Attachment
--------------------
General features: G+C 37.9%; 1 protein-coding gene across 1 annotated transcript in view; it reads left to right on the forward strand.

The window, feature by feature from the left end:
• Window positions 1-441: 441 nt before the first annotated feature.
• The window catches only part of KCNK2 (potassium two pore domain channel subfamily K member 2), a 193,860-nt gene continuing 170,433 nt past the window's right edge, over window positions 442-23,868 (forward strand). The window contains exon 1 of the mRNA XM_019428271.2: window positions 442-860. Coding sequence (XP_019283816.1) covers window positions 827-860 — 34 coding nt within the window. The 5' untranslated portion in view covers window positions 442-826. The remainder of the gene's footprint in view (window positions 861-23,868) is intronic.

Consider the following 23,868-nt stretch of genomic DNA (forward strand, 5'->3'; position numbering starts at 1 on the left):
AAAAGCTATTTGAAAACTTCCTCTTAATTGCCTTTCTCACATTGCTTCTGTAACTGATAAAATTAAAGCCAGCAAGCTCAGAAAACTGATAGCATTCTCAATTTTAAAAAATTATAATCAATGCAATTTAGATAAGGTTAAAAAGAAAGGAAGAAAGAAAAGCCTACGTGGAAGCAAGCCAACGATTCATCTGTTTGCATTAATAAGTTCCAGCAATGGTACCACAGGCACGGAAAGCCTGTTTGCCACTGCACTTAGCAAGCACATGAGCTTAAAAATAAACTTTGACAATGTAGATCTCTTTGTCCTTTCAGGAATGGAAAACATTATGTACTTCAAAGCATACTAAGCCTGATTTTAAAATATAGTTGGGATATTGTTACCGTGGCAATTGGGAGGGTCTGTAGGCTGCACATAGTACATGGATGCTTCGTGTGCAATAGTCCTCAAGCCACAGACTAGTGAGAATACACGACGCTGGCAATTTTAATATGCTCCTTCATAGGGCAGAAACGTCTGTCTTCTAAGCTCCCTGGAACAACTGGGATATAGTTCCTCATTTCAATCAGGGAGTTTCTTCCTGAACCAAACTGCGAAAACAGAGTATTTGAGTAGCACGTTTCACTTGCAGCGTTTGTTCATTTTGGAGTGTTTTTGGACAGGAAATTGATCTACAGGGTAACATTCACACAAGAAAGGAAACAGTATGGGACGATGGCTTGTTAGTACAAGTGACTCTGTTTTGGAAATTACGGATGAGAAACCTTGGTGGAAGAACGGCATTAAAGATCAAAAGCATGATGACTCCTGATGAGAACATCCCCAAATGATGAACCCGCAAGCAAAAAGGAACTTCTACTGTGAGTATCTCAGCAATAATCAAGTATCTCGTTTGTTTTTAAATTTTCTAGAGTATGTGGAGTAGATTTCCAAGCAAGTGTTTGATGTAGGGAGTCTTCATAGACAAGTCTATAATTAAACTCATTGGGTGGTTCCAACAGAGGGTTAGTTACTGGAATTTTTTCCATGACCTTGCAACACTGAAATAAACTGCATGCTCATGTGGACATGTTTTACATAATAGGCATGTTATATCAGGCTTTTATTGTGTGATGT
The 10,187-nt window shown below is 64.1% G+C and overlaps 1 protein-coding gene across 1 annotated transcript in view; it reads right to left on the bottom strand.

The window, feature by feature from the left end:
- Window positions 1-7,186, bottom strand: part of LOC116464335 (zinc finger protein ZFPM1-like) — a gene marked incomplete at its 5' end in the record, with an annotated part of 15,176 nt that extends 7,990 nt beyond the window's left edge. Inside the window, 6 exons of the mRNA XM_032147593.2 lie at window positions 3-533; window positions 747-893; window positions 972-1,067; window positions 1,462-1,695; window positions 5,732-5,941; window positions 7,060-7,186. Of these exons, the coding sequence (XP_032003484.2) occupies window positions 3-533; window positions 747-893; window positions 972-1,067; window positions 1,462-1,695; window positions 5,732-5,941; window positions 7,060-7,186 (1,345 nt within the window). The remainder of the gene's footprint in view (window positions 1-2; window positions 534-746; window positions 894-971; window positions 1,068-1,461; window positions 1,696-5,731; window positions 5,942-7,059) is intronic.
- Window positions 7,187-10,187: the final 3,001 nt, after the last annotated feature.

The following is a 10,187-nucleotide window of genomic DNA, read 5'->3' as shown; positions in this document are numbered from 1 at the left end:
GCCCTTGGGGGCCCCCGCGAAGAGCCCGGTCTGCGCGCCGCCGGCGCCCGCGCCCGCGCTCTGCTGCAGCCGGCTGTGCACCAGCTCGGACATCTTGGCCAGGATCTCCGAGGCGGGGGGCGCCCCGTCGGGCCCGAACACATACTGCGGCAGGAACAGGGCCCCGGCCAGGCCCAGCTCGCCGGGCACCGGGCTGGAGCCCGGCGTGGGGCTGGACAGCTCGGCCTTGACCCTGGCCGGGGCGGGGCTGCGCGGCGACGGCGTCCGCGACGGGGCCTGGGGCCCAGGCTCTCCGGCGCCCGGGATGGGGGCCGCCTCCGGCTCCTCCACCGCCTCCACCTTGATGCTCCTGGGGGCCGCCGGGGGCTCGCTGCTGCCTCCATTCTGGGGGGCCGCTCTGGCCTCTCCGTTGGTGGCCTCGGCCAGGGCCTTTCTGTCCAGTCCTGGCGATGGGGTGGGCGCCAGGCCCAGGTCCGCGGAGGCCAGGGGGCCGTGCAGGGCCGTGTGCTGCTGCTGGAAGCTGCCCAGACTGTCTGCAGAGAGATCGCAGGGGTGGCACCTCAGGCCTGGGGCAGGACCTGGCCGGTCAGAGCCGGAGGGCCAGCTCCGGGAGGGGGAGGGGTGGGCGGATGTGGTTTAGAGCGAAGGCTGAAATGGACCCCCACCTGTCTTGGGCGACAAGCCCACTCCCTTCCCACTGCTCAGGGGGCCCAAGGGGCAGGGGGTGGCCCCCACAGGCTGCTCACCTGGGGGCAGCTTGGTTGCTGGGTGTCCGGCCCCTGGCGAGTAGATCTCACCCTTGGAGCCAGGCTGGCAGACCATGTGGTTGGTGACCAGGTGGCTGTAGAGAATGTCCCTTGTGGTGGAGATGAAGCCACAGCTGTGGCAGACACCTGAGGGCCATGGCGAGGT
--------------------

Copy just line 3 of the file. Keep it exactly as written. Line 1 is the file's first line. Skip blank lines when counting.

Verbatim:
• Window positions 1-441: 441 nt before the first annotated feature.